Dr. Baker spoke to the importance of data availability to better public policy and research and discussed "data revolutions" currently underway in Norway and Sweden as examples of where there is greater social license, i.e. more public acceptability of data sharing.

5. Protected B Cloud and Data Security

Janique Godin, Director, Information Technology Project Delivery

Janique Godin outlined the benefits of moving to a Cloud-based, IT infrastructure for access to data. Discussions centered on the agency's upcoming ability to monitor access, detect threats and take action in real-time.

6. Public Engagement

Gabrielle Beaudoin, Director General, Communications and Dissemination

Gabrielle Beaudoin outlined Statistics Canada's adoption of a stronger engagement strategy with Canadians as improvements are made to its data access methods; the agency is to ensure clearer messaging when building transparency with Canadians.

7. Ensuring Success of Council and Next Steps

Lynn Barr-Telford, Assistant Chief Statistician, Social, Health and Labour Statistics

Lynn Barr-Telford discussed the term of reference of the council. Considering the depth and breadth of members' knowledge and the experiences they bring, there was agreement to broaden the scope of the council beyond modernizing access to microdata to include questions and issues related to ethics, privacy, governance and public perception.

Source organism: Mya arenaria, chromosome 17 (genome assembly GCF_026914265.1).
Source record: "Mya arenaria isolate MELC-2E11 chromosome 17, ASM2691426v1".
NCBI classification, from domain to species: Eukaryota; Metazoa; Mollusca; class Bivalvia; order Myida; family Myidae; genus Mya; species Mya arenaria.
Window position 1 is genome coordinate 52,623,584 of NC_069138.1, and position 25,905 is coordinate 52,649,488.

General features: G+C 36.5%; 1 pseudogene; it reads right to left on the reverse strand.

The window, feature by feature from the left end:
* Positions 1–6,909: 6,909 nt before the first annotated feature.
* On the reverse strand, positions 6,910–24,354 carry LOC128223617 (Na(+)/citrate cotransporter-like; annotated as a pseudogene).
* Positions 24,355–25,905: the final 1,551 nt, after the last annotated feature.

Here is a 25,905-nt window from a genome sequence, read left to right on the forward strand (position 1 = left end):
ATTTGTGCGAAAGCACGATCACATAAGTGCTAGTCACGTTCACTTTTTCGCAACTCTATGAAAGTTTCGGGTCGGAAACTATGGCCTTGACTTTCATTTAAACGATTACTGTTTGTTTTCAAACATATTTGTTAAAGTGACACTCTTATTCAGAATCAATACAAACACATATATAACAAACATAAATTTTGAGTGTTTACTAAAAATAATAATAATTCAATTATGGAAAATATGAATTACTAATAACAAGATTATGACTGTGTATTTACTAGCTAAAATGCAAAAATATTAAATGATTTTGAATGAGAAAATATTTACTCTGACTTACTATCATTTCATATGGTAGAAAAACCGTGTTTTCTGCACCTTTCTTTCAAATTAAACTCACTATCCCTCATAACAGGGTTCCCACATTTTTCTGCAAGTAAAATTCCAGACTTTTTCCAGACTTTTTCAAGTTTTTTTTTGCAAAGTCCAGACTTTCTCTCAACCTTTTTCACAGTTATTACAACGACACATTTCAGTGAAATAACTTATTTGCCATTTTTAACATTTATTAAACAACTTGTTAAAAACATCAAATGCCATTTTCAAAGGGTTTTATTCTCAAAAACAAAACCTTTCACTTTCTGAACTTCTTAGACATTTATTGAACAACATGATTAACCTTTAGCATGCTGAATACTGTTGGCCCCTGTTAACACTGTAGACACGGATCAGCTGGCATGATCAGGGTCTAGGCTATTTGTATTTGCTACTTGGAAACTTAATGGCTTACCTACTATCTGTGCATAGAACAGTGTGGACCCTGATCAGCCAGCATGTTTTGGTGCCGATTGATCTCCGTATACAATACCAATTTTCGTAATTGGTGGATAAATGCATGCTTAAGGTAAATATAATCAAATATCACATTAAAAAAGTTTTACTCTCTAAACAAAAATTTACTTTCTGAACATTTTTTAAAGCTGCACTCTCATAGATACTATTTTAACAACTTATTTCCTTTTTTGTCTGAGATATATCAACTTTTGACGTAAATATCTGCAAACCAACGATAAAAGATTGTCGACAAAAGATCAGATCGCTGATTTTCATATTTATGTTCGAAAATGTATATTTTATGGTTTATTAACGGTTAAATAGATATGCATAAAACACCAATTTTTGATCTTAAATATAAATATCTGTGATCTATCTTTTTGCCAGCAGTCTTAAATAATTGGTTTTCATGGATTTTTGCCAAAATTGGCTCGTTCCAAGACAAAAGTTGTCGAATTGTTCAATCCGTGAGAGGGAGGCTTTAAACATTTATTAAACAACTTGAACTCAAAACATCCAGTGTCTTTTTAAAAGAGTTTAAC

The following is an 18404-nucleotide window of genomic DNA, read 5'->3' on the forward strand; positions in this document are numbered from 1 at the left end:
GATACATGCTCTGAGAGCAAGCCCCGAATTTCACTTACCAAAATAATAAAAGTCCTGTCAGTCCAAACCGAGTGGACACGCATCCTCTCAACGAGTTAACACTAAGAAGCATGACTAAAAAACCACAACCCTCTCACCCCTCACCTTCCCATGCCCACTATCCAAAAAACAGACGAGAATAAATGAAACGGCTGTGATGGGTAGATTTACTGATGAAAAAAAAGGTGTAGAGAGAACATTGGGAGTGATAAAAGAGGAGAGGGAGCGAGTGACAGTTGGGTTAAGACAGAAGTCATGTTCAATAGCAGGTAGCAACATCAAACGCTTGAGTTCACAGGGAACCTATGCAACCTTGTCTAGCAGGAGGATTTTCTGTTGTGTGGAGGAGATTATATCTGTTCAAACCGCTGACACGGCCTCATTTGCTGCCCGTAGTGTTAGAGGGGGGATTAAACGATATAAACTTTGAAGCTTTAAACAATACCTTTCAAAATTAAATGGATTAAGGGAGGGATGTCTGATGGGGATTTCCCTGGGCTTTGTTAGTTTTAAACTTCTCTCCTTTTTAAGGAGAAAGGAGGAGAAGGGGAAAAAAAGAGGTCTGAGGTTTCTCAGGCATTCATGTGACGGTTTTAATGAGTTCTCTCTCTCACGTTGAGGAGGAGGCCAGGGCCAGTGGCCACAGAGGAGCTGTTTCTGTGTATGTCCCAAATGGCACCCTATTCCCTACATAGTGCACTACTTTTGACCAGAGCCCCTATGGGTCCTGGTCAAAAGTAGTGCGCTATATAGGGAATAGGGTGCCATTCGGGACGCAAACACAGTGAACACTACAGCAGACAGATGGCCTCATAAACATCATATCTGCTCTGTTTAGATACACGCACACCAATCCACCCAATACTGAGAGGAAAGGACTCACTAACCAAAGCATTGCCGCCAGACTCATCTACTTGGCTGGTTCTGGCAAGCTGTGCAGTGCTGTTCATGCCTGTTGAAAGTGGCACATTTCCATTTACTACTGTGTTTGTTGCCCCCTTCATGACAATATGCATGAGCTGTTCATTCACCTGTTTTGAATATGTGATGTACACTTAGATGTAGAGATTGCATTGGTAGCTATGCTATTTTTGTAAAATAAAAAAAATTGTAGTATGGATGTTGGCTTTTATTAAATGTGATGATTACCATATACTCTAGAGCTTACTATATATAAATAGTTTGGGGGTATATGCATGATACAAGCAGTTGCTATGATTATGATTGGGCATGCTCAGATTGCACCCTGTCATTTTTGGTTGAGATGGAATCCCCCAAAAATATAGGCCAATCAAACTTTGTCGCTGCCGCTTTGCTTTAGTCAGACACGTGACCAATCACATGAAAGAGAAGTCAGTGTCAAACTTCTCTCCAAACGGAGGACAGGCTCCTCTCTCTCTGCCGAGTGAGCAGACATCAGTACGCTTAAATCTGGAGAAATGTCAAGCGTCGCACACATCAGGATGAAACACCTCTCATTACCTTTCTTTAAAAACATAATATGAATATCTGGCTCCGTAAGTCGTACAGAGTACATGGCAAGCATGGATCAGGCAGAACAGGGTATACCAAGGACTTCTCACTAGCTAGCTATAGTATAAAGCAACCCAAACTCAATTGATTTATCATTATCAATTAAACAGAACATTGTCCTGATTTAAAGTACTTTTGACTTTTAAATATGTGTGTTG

As for potential topics for future meetings, it was agreed that the next meeting take place in approximately 6 months as a conference call; and the proposed main topic be the virtual DataLab access framework. The members were also supportive of adhoc conference call to cover specific topics as required.

8. Closing Remarks

Anil Arora, Chief Statistician of Canada

Mr. Arora thanked members, and summarized the day's proceedings and the areas for identified for further exploration:

9. Discussion

The demand for more and granular data comes from all sectors. Society is changing its consumption levels of data. Statistics Canada is to build on its reputation of protecting confidentiality while remaining as a trusted source of high-quality data. The council recognised that timely access to high quality anonymized microdata is more relevant now than ever before.

New technologies will provide a secure IT environment with controls and monitoring mechanisms to meet the growing expectations of users for flexible access processes with greater collaborative tools. The council encouraged Statistics Canada to explore the use of these new technologies and infrastructures to support the new access framework.

The council suggested strong governance and oversight with internal compliance mechanisms while building the access framework of mutual trust with Canadians, reinforced by transparency, technology and public engagement.

Next Steps

  • Build outreach with provincial Privacy Commissioners and Provincial Regulators to inform them of the agency's modernization agenda and to engage them. It was suggested that groups become a sounding board on the vision and social acceptability considerations.
  • Build outreach with Cloud security communities and take opportunities to speak at cyber conferences.
  • Engage with Canadians: state benefits for the country in modernizing. Use clear language that explains the corporate direction while respecting Canadians' privacy.
  • Strengthen the 5 Safes Framework by tying in greater governance. Consider Safe Uses rather than Safe Projects.